Taxation of contractors
Some workers in the UK provide their services on a self-employed basis through an intermediary, such as a "personal services company"("PSC"), where the worker is both an employee and shareholder of the PSC. This can have significant tax advantages for the worker and to combat tax avoidance in this area, legislation was introduced which made it impossible to avoid UK tax simply by providing services through a personal services company. The rules (known as the "off payroll working rules") deem payments made to a PSC to be employment income if, were it not for the existence of the PSC, the relationship between a business organisation and worker would be treated (for tax purposes) as one of employment.
Until 2017, where the rules applied, it was the PSC that was responsible for accounting for the income tax and social security contributions due. The Government modified the rules in 2017 with the effect that, in the case of off-payroll workers in the public sector, it is the business (or other person paying the PSC's fee) which must collect the tax and social security contributions.
These changes were extended to large and medium-sized businesses in the private sector from April 2021 creating additional administrative and financial burdens for the relevant parties.
Although HMRC announced that they would initially take a gentler compliance approach as companies adjust to the new rules, we understand that they have set up a new task force to look into unpaid tax. It is therefore important that those engaging workers understand the supply chain through which they are provided, are aware of their obligations under the rules and have robust procedures in place to deal with the new rules.
The Government is currently considering the responses to a call for evidence on the use of "umbrella" companies; typically, these companies pay the employee's salary, operate PAYE and manage their employment rights with responsibility for sourcing the employee's work sitting with an employment business further up the labour supply chain. While the Government understands the useful role that umbrella companies can play in supporting a more flexible labour market, it is concerned that some operators of these arrangements are abusing the system through poor employment practices and lack of tax compliance.
New health and social care levy
On 7 September 2021, the Government announced the introduction of a new 1.25% levy which is intended to pay for adult social care reforms and enable the country's National Health Service to tackle the COVID-19 backlog. The levy (to be called the health and social care levy) will apply from April 2022 and will initially be collected by way of a 1.25 percentage point increase to the rates of National Insurance contributions. From April 2023 the levy will be charged separately and the rates of NICs will return to their 2021/22 tax year levels. In the context of employments, the levy will be paid by both employees and their employers (i.e. an additional 2.5% in total). For the self-employed (such as contractors or partners) the levy is payable by the self-employed person only. The rates of tax on dividend income will also be increased by 1.25 percentage points from this April.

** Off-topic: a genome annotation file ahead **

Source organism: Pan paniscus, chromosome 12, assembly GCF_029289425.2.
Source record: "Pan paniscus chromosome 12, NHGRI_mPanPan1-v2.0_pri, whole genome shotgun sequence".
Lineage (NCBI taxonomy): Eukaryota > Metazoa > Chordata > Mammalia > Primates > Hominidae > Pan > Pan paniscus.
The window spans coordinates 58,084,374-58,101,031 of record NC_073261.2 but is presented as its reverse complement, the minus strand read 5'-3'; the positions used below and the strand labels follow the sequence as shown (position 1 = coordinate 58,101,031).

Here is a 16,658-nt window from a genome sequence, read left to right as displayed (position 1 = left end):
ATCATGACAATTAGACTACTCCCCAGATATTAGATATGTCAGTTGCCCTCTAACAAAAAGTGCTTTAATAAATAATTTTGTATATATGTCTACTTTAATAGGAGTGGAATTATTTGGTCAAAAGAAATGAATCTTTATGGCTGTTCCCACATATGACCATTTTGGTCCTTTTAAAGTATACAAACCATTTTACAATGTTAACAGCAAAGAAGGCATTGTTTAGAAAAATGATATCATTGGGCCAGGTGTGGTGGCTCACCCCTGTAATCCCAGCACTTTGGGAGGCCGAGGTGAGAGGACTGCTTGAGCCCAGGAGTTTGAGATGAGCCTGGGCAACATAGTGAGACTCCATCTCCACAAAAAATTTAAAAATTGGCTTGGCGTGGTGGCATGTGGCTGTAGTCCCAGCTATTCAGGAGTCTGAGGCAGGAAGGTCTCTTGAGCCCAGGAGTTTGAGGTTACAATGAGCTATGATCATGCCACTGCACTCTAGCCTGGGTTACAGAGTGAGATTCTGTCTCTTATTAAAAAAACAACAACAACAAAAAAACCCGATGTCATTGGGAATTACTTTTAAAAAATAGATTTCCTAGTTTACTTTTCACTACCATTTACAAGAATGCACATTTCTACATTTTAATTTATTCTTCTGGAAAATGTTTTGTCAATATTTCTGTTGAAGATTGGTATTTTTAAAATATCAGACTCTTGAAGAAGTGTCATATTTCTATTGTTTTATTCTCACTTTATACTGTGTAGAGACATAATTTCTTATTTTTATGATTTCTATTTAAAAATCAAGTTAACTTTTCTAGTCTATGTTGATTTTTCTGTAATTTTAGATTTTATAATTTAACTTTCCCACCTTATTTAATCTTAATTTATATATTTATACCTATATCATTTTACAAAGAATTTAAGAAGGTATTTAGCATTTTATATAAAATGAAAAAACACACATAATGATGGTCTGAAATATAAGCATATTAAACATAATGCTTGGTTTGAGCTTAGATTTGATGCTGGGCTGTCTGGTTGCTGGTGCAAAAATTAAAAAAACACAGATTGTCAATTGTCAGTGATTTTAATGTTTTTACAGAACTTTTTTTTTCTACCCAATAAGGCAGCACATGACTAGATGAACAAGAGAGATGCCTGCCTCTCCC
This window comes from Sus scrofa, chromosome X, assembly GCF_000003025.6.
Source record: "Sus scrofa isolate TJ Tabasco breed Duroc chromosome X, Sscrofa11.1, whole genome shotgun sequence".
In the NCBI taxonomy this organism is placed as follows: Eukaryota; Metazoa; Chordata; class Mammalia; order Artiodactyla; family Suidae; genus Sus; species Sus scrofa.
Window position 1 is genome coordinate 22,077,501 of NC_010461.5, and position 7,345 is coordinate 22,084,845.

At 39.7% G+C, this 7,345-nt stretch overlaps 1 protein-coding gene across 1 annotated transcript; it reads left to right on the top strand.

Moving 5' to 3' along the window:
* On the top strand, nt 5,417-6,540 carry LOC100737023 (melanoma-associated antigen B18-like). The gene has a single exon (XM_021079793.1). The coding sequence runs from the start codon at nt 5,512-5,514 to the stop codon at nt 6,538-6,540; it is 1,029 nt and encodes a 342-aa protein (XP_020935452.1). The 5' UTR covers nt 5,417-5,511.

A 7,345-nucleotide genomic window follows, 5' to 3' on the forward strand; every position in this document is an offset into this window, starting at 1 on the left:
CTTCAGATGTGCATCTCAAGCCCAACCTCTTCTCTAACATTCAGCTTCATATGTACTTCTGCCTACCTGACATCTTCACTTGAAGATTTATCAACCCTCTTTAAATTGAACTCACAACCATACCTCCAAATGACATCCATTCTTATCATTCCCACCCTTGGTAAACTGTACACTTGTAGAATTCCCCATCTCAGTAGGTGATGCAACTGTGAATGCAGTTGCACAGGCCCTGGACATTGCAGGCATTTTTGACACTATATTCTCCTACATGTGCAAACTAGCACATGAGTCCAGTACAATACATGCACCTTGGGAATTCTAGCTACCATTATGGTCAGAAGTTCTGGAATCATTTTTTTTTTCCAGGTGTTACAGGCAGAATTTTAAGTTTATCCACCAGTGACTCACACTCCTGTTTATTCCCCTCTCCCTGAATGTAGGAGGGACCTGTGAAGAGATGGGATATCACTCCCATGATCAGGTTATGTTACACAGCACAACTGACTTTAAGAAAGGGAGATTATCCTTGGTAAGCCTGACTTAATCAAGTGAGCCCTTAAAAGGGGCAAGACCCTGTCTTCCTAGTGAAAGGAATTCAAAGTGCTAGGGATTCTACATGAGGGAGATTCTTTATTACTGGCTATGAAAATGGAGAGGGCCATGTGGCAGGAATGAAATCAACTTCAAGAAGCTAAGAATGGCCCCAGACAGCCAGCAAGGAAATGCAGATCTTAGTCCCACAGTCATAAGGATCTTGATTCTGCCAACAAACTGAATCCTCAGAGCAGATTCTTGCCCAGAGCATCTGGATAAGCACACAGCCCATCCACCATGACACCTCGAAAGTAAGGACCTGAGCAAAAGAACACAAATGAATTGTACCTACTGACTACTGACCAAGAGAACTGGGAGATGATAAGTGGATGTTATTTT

Although there were calls for the NICs increase to be postponed given the recent rise in living costs, in his Spring Statement the Chancellor, Rishi Sunak, confirmed that the proposals will go ahead as planned. To ease the burden for lower earners, the Chancellor announced an increase in the threshold for employee NICs to £12,570 from 6 July which aligns it with the income tax full personal allowance.
At this stage, we don't yet know whether it will be possible to transfer the employers' liability to pay the levy to an employee (once the levy becomes chargeable separately from 2023) nor whether it will be governed by the protocol on social security agreed with the EU (referred to below).
National insurance contributions
For UK employers with workers in the EU, the EU/UK Trade and Cooperation Agreement (TCA) contained some welcome clarification on their social security obligations from 1 January 2021 following the end of the transition period. Importantly, a new Protocol on Social Security Co-ordination was agreed, replicating many of the previously existing EU rules, including those for ‘posted’ workers (known as ‘detached’ workers). All EU member states have opted into these new rules which means that workers moving temporarily between the UK and the EU will continue to pay social security contributions in their home state and receive necessary healthcare treatment in the country where workers are temporarily posted. It is still possible for EU Member States to opt-out at any time; however, they must give the UK notice and any postings that began before the opt-out will be protected. In November the UK and Switzerland also entered an agreement on social security coordination which largely replicates the pre-Brexit rules.
Tax-advantaged share plans – no change to EMI but perhaps reform of CSOP?
The Government has stated that following its recent review of the tax-advantaged Enterprise Management Incentive (EMI) plan it considers the existing legislation to be "effective and proportionately targeted". Although it is good news that the EMI plan is here to stay, it is disappointing that the Government hasn't taken on board changes that we and others suggested to make this important share incentive accessible to more companies, including those with private equity backing. The Government has said that it will now turn its attention to the other discretionary tax-advantaged share scheme, the Company Share Option Plan, to see whether it should be reformed to support companies as they grow beyond the scope of EMI. Nothing has been proposed at this stage but changes such as an increase in the individual limit (beyond £30,000) and the ability to grant options at a discount would be welcome.